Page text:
What is it?
When a child feels emotionally overwhelmed it means that they feel smothered by their thoughts or emotions to the point that they feel that they cannot function. Overwhelm is an intense emotion and causes a flood of emotions and stress in the body. It can create a fight-flight-freeze-faint response which can cause a great deal of fear in children.
What causes it?
Overwhelm is caused by a number of different issues. These frequently create heightened stress and sense of being out of control or things happening ‘to’ us. Including:
- Sleep deprivation
- Experiencing or witnessing a traumatic event
- Challenging life issues
- Changes which cause extreme stress
- History of trauma
- Transitions e.g. moving house, a new sibling, new school
- Being overloaded – committing to too much
- Overscheduling time
- Overcommitting to events, jobs or deadlines
- Situations where we feel controlled by others / events
- Underlying medical conditions
What does it look like?
Whilst every child will have different signs and symptoms when they feel overwhelmed, they may have symptoms such as:
- Becoming angry or irritable over small things
- Bursting into tears for no known reason
- Being upset or tearful
- Difficulty relaxing – needing to be on the move
- Restless or agitated
- Frustrated when things do not go to plan
- Difficulty falling asleep or staying asleep
- Changes in eating patterns
- Feeling numb or frozen
- Feeling anxious
- Worrying, questioning or uncertainty
- Lashing out at others
- Panic attacks
- Negative or destructive thought processes
- Unable to stop their minds or ‘busy brain’
- Feeling tense – including headaches, jaw aches, grinding teeth and aches and pains
- Complaining of being exhausted or fatigued
- Difficulty concentrating
- Over reacting
- A sense of dread when having to approach a task
- A feeling that everything is ‘urgent’
- Flitting from task to task
- Being busy but achieving nothing
- Lack of pleasure or happiness from tasks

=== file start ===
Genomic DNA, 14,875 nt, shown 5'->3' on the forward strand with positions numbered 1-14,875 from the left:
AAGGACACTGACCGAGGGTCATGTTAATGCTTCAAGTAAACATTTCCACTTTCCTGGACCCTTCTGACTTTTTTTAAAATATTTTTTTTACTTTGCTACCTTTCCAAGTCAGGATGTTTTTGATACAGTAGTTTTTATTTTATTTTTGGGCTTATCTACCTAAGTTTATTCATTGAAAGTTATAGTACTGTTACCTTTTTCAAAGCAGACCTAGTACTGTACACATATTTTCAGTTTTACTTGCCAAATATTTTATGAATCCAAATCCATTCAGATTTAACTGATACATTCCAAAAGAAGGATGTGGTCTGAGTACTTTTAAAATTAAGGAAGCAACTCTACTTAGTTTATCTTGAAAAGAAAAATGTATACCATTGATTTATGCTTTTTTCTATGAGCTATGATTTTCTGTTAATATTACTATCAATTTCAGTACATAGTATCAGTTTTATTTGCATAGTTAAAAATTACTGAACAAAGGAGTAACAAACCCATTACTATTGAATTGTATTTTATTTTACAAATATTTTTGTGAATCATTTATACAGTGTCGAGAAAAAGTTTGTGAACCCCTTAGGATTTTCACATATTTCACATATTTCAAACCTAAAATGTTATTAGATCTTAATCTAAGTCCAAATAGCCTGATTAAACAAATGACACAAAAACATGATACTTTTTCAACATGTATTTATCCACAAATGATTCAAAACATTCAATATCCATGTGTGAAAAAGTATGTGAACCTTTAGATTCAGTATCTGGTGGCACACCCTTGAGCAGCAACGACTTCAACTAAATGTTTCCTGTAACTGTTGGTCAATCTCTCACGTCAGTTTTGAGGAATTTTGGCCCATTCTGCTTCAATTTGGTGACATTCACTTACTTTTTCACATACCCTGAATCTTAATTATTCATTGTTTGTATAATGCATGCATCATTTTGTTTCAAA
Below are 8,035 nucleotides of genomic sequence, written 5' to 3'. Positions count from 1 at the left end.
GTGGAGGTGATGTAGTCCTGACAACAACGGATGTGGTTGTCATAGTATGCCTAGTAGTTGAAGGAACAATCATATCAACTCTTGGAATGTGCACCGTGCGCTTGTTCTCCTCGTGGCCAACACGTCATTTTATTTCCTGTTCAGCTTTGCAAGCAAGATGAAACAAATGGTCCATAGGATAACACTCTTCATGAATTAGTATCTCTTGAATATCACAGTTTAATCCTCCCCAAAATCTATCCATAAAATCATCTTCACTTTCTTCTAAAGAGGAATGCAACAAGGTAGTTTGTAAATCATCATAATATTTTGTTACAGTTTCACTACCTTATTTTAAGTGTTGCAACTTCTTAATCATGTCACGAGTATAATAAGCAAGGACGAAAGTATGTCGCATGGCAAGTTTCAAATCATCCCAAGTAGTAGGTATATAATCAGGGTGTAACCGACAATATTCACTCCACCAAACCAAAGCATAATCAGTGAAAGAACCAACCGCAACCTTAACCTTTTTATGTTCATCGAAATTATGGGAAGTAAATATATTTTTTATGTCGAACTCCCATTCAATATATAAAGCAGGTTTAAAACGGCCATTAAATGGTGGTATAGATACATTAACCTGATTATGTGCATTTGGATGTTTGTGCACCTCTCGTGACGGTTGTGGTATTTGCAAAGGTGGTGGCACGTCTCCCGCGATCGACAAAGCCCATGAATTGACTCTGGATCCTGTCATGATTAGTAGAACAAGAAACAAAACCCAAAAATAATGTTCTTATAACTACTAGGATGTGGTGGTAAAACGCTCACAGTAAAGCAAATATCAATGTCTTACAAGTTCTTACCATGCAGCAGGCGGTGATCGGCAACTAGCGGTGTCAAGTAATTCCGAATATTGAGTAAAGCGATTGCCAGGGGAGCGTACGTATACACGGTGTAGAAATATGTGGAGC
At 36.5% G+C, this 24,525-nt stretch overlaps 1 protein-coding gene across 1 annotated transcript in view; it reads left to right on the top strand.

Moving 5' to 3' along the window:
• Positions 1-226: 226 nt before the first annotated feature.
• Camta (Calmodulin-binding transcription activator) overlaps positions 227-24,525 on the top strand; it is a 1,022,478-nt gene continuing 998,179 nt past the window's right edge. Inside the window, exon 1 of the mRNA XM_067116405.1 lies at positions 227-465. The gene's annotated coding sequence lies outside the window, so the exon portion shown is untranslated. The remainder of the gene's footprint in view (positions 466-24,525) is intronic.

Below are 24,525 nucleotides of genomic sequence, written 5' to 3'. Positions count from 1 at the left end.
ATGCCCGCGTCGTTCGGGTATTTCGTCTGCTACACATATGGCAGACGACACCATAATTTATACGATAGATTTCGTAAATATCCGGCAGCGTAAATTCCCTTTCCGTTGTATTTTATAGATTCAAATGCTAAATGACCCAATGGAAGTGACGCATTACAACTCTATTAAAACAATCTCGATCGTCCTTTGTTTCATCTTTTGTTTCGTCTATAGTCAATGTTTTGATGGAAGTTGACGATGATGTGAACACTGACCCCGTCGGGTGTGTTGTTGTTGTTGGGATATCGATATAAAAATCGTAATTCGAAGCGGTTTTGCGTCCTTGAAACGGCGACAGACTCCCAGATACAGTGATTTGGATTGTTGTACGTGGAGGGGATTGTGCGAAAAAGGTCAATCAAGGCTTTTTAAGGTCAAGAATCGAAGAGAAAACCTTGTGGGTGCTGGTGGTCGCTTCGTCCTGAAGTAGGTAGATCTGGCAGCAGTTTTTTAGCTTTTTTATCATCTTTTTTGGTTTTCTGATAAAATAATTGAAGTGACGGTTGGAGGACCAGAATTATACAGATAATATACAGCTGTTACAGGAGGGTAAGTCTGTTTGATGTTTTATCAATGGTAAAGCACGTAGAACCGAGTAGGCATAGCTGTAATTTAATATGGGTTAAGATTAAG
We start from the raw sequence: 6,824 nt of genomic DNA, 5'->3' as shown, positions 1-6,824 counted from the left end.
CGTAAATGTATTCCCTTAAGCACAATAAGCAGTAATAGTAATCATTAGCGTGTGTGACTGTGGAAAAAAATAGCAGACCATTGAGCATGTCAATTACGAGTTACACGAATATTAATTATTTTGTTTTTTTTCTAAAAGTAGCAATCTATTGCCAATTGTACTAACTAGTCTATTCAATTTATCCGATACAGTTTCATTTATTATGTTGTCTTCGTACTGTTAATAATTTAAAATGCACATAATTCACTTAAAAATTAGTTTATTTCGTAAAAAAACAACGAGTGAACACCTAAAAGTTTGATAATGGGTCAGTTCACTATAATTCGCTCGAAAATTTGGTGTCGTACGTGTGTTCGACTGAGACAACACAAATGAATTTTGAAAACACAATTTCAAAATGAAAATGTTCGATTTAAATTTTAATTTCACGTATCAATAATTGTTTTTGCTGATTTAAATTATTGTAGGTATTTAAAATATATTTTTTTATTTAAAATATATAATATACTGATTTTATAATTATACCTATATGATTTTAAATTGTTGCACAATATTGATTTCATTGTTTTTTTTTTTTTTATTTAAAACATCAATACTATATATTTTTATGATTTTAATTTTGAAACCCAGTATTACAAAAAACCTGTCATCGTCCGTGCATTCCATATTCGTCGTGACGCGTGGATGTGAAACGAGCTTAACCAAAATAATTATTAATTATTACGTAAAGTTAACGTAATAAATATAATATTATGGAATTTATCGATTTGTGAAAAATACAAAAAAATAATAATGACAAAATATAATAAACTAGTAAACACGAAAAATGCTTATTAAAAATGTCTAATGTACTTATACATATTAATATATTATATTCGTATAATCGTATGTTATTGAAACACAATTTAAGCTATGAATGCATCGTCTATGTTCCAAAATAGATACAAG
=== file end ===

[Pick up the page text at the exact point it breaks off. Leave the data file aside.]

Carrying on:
- Being self-critical
Note – If your child’s overwhelm is constant and causing them distress, or has no sense of an ‘end’ please ensure that you seek medical advice.
Watching a child become overwhelmed can make parents feel helpless. However, there are some steps that we can take to help them to move out of the heightened stress.
1 – Switch off electronics – electronics cause the brain to work at fast speeds and encourage our attention to flip constantly. They also release floods of hormones into the body to keep us ‘engrossed’. Whilst children may feel they help them to zone out, they will increase brain fatigue and prevent them processing their own overwhelm. Switching off electronics and encouraging a rest from blue lights can reduce the internalised stress.
2 – De-clutter – When we are overwhelmed our brain is constantly working. Reducing the clutter around us and getting things in order can reduce stress from the external environment and help us feel more balanced.
3 – Get active – Supporting children to be active for at least 60 minutes a day, ideally in the fresh air releases dopamine, serotonin and endorphins which reduce stress hormones and make us feel more positive.
4 – Encourage problem-solving – When we feel overwhelmed we can have a sensation of too much to do and no time to do it in. Helping children to develop their problem-solving skills can build their resilience and help them feel in control. This can be through mind-mapping all the things that are bothering them and then grouping them into urgent, middle and low priority so that they can focus on one task at a time.
5 – Relax and unwind – when we feel overwhelmed our brains feel constantly ‘switched on’. This is exhausting and challenging and the sense of stress increases heart rate, breathing and creates a sense of urgency. Helping children to learn to unwind through the use of breathing activities, meditation, hypnotherapy audios, therapeutic audios or soothing music can help them to calm their central nervous system.
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